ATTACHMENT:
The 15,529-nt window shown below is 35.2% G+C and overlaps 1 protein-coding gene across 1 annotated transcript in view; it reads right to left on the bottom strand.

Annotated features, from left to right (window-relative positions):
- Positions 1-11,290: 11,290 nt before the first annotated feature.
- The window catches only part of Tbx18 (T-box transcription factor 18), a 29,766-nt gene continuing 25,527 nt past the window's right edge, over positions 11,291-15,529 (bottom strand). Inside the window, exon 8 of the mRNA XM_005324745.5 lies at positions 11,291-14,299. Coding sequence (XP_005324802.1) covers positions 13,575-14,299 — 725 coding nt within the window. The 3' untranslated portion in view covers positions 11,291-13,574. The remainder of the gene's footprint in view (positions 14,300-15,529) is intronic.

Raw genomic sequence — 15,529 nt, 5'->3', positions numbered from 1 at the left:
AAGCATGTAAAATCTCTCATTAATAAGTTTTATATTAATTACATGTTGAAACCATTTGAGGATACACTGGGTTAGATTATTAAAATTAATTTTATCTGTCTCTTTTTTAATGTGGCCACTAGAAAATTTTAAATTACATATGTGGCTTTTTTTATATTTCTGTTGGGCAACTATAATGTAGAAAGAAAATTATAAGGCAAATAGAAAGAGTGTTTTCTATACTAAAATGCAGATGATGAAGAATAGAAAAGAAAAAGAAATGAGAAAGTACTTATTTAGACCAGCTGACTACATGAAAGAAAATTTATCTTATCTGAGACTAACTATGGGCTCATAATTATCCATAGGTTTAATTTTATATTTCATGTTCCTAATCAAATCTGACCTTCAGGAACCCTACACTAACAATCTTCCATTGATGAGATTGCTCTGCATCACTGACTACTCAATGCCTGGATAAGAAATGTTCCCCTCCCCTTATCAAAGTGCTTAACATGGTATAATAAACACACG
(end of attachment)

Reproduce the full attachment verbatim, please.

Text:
The 15,529-nt window shown below is 35.2% G+C and overlaps 1 protein-coding gene across 1 annotated transcript in view; it reads right to left on the bottom strand.

Annotated features, from left to right (window-relative positions):
- Positions 1-11,290: 11,290 nt before the first annotated feature.
- The window catches only part of Tbx18 (T-box transcription factor 18), a 29,766-nt gene continuing 25,527 nt past the window's right edge, over positions 11,291-15,529 (bottom strand). Inside the window, exon 8 of the mRNA XM_005324745.5 lies at positions 11,291-14,299. Coding sequence (XP_005324802.1) covers positions 13,575-14,299 — 725 coding nt within the window. The 3' untranslated portion in view covers positions 11,291-13,574. The remainder of the gene's footprint in view (positions 14,300-15,529) is intronic.

Raw genomic sequence — 15,529 nt, 5'->3', positions numbered from 1 at the left:
AAGCATGTAAAATCTCTCATTAATAAGTTTTATATTAATTACATGTTGAAACCATTTGAGGATACACTGGGTTAGATTATTAAAATTAATTTTATCTGTCTCTTTTTTAATGTGGCCACTAGAAAATTTTAAATTACATATGTGGCTTTTTTTATATTTCTGTTGGGCAACTATAATGTAGAAAGAAAATTATAAGGCAAATAGAAAGAGTGTTTTCTATACTAAAATGCAGATGATGAAGAATAGAAAAGAAAAAGAAATGAGAAAGTACTTATTTAGACCAGCTGACTACATGAAAGAAAATTTATCTTATCTGAGACTAACTATGGGCTCATAATTATCCATAGGTTTAATTTTATATTTCATGTTCCTAATCAAATCTGACCTTCAGGAACCCTACACTAACAATCTTCCATTGATGAGATTGCTCTGCATCACTGACTACTCAATGCCTGGATAAGAAATGTTCCCCTCCCCTTATCAAAGTGCTTAACATGGTATAATAAACACACG